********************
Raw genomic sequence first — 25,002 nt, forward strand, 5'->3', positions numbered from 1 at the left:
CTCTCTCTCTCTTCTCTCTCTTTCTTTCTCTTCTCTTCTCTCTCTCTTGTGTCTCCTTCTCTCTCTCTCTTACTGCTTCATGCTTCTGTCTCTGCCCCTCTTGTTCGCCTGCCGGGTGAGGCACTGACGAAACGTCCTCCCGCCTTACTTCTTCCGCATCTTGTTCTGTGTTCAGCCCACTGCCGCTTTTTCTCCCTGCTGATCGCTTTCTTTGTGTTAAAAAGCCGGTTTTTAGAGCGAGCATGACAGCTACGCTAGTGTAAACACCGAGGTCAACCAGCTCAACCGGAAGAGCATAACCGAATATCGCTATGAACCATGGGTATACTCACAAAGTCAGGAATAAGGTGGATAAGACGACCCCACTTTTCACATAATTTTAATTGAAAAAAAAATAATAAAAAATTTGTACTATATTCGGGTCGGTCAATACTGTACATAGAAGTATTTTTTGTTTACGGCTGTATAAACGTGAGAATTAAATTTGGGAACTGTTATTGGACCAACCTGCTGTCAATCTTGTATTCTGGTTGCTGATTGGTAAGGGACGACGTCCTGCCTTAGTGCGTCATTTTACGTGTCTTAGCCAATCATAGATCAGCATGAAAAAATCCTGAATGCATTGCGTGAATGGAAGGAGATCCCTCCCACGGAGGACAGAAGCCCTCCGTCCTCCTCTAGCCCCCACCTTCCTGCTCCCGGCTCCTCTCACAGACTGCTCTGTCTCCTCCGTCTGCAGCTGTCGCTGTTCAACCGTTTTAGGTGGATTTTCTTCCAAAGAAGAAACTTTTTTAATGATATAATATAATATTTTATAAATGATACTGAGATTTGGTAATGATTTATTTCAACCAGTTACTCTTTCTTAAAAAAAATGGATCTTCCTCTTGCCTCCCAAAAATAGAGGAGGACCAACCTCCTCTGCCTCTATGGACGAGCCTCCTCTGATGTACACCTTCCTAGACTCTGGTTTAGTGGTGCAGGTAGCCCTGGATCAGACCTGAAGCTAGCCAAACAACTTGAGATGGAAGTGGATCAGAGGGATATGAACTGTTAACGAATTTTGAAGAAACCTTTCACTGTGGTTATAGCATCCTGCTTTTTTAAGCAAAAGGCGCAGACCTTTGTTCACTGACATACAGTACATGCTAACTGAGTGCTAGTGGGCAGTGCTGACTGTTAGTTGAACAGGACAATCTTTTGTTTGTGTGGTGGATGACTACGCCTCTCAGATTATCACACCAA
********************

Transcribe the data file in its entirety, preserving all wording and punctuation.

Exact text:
Raw genomic sequence first — 25,002 nt, forward strand, 5'->3', positions numbered from 1 at the left:
CTCTCTCTCTCTTCTCTCTCTTTCTTTCTCTTCTCTTCTCTCTCTCTTGTGTCTCCTTCTCTCTCTCTCTTACTGCTTCATGCTTCTGTCTCTGCCCCTCTTGTTCGCCTGCCGGGTGAGGCACTGACGAAACGTCCTCCCGCCTTACTTCTTCCGCATCTTGTTCTGTGTTCAGCCCACTGCCGCTTTTTCTCCCTGCTGATCGCTTTCTTTGTGTTAAAAAGCCGGTTTTTAGAGCGAGCATGACAGCTACGCTAGTGTAAACACCGAGGTCAACCAGCTCAACCGGAAGAGCATAACCGAATATCGCTATGAACCATGGGTATACTCACAAAGTCAGGAATAAGGTGGATAAGACGACCCCACTTTTCACATAATTTTAATTGAAAAAAAAATAATAAAAAATTTGTACTATATTCGGGTCGGTCAATACTGTACATAGAAGTATTTTTTGTTTACGGCTGTATAAACGTGAGAATTAAATTTGGGAACTGTTATTGGACCAACCTGCTGTCAATCTTGTATTCTGGTTGCTGATTGGTAAGGGACGACGTCCTGCCTTAGTGCGTCATTTTACGTGTCTTAGCCAATCATAGATCAGCATGAAAAAATCCTGAATGCATTGCGTGAATGGAAGGAGATCCCTCCCACGGAGGACAGAAGCCCTCCGTCCTCCTCTAGCCCCCACCTTCCTGCTCCCGGCTCCTCTCACAGACTGCTCTGTCTCCTCCGTCTGCAGCTGTCGCTGTTCAACCGTTTTAGGTGGATTTTCTTCCAAAGAAGAAACTTTTTTAATGATATAATATAATATTTTATAAATGATACTGAGATTTGGTAATGATTTATTTCAACCAGTTACTCTTTCTTAAAAAAAATGGATCTTCCTCTTGCCTCCCAAAAATAGAGGAGGACCAACCTCCTCTGCCTCTATGGACGAGCCTCCTCTGATGTACACCTTCCTAGACTCTGGTTTAGTGGTGCAGGTAGCCCTGGATCAGACCTGAAGCTAGCCAAACAACTTGAGATGGAAGTGGATCAGAGGGATATGAACTGTTAACGAATTTTGAAGAAACCTTTCACTGTGGTTATAGCATCCTGCTTTTTTAAGCAAAAGGCGCAGACCTTTGTTCACTGACATACAGTACATGCTAACTGAGTGCTAGTGGGCAGTGCTGACTGTTAGTTGAACAGGACAATCTTTTGTTTGTGTGGTGGATGACTACGCCTCTCAGATTATCACACCAA